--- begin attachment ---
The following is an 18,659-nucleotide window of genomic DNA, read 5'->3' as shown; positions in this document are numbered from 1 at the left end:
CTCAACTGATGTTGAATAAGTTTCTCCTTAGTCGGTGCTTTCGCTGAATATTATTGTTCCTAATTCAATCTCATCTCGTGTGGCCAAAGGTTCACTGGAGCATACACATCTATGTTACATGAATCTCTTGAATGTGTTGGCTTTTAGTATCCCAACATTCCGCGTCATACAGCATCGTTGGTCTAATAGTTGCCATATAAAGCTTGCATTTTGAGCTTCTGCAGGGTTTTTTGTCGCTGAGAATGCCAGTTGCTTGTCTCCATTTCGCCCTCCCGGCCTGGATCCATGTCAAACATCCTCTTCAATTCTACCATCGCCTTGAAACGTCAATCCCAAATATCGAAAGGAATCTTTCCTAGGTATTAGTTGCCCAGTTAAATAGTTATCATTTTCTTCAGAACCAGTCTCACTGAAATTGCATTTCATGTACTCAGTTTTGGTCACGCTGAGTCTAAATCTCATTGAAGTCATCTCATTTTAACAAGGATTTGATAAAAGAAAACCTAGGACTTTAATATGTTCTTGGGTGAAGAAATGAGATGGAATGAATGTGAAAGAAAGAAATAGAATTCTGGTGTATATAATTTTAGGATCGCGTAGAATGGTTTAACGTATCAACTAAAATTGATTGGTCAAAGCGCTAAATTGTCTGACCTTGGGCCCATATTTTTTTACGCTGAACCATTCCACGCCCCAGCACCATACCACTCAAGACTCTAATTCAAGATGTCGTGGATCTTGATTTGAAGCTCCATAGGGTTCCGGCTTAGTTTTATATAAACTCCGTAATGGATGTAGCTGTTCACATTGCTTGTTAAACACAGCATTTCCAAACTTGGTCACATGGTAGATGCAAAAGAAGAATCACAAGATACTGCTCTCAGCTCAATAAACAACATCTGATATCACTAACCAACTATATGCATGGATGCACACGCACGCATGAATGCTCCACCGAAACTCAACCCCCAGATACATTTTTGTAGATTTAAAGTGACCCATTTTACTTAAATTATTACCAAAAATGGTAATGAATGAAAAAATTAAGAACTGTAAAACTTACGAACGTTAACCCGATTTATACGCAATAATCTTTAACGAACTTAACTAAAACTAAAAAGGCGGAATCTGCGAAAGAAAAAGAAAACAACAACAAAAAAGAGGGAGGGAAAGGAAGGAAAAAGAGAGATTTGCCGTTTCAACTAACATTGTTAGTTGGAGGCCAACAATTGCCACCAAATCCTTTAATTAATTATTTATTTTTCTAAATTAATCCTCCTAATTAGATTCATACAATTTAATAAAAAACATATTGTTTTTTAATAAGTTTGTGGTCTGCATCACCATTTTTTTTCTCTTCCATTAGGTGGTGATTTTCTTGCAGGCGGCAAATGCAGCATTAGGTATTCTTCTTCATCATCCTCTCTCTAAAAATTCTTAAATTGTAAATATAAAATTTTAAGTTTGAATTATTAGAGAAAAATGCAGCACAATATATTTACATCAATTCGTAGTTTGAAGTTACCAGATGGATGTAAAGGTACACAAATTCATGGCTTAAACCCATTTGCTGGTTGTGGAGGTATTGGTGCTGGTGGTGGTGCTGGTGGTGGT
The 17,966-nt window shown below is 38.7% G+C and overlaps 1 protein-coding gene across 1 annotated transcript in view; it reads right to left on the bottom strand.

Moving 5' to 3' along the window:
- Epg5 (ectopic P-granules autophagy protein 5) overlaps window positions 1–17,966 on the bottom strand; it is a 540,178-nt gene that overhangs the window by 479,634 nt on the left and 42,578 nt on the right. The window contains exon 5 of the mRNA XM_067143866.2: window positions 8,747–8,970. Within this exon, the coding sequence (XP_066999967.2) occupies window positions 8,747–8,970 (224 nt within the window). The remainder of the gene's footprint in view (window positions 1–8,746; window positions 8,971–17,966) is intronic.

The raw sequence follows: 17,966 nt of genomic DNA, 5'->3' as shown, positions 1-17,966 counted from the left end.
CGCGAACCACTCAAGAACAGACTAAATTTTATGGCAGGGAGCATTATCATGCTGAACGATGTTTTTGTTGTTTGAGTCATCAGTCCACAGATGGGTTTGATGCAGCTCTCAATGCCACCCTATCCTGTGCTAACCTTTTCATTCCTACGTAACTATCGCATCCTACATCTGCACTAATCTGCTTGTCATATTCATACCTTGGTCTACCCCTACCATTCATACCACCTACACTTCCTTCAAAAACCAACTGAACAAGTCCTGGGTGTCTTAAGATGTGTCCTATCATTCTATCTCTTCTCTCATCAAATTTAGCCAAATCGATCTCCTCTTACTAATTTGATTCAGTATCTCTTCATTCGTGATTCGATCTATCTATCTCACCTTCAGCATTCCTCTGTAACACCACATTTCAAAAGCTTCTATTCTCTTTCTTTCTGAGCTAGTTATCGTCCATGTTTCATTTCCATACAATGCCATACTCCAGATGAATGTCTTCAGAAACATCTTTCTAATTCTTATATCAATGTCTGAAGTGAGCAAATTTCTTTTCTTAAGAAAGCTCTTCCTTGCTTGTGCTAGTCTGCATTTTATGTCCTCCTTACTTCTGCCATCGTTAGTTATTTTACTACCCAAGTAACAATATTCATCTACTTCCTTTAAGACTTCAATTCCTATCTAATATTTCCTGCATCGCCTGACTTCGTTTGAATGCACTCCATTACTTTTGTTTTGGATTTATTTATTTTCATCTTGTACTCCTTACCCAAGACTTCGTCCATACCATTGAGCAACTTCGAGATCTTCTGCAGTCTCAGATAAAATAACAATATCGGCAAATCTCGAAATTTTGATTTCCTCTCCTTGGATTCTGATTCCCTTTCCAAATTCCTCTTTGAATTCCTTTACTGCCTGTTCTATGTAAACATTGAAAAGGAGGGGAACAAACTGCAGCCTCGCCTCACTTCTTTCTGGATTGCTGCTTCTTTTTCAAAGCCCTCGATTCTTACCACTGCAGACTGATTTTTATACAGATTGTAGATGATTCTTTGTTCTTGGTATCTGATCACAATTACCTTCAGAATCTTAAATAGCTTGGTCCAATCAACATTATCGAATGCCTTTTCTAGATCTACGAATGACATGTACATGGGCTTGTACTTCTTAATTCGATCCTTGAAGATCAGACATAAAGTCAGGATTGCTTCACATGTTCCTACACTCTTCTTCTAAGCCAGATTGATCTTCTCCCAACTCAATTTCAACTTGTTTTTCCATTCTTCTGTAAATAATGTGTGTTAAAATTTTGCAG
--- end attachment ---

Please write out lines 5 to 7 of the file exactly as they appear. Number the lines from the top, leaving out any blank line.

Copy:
- Epg5 (ectopic P-granules autophagy protein 5) overlaps window positions 1–17,966 on the bottom strand; it is a 540,178-nt gene that overhangs the window by 479,634 nt on the left and 42,578 nt on the right. The window contains exon 5 of the mRNA XM_067143866.2: window positions 8,747–8,970. Within this exon, the coding sequence (XP_066999967.2) occupies window positions 8,747–8,970 (224 nt within the window). The remainder of the gene's footprint in view (window positions 1–8,746; window positions 8,971–17,966) is intronic.

The raw sequence follows: 17,966 nt of genomic DNA, 5'->3' as shown, positions 1-17,966 counted from the left end.
CGCGAACCACTCAAGAACAGACTAAATTTTATGGCAGGGAGCATTATCATGCTGAACGATGTTTTTGTTGTTTGAGTCATCAGTCCACAGATGGGTTTGATGCAGCTCTCAATGCCACCCTATCCTGTGCTAACCTTTTCATTCCTACGTAACTATCGCATCCTACATCTGCACTAATCTGCTTGTCATATTCATACCTTGGTCTACCCCTACCATTCATACCACCTACACTTCCTTCAAAAACCAACTGAACAAGTCCTGGGTGTCTTAAGATGTGTCCTATCATTCTATCTCTTCTCTCATCAAATTTAGCCAAATCGATCTCCTCTTACTAATTTGATTCAGTATCTCTTCATTCGTGATTCGATCTATCTATCTCACCTTCAGCATTCCTCTGTAACACCACATTTCAAAAGCTTCTATTCTCTTTCTTTCTGAGCTAGTTATCGTCCATGTTTCATTTCCATACAATGCCATACTCCAGATGAATGTCTTCAGAAACATCTTTCTAATTCTTATATCAATGTCTGAAGTGAGCAAATTTCTTTTCTTAAGAAAGCTCTTCCTTGCTTGTGCTAGTCTGCATTTTATGTCCTCCTTACTTCTGCCATCGTTAGTTATTTTACTACCCAAGTAACAATATTCATCTACTTCCTTTAAGACTTCAATTCCTATCTAATATTTCCTGCATCGCCTGACTTCGTTTGAATGCACTCCATTACTTTTGTTTTGGATTTATTTATTTTCATCTTGTACTCCTTACCCAAGACTTCGTCCATACCATTGAGCAACTTCGAGATCTTCTGCAGTCTCAGATAAAATAACAATATCGGCAAATCTCGAAATTTTGATTTCCTCTCCTTGGATTCTGATTCCCTTTCCAAATTCCTCTTTGAATTCCTTTACTGCCTGTTCTATGTAAACATTGAAAAGGAGGGGAACAAACTGCAGCCTCGCCTCACTTCTTTCTGGATTGCTGCTTCTTTTTCAAAGCCCTCGATTCTTACCACTGCAGACTGATTTTTATACAGATTGTAGATGATTCTTTGTTCTTGGTATCTGATCACAATTACCTTCAGAATCTTAAATAGCTTGGTCCAATCAACATTATCGAATGCCTTTTCTAGATCTACGAATGACATGTACATGGGCTTGTACTTCTTAATTCGATCCTTGAAGATCAGACATAAAGTCAGGATTGCTTCACATGTTCCTACACTCTTCTTCTAAGCCAGATTGATCTTCTCCCAACTCAATTTCAACTTGTTTTTCCATTCTTCTGTAAATAATGTGTGTTAAAATTTTGCAG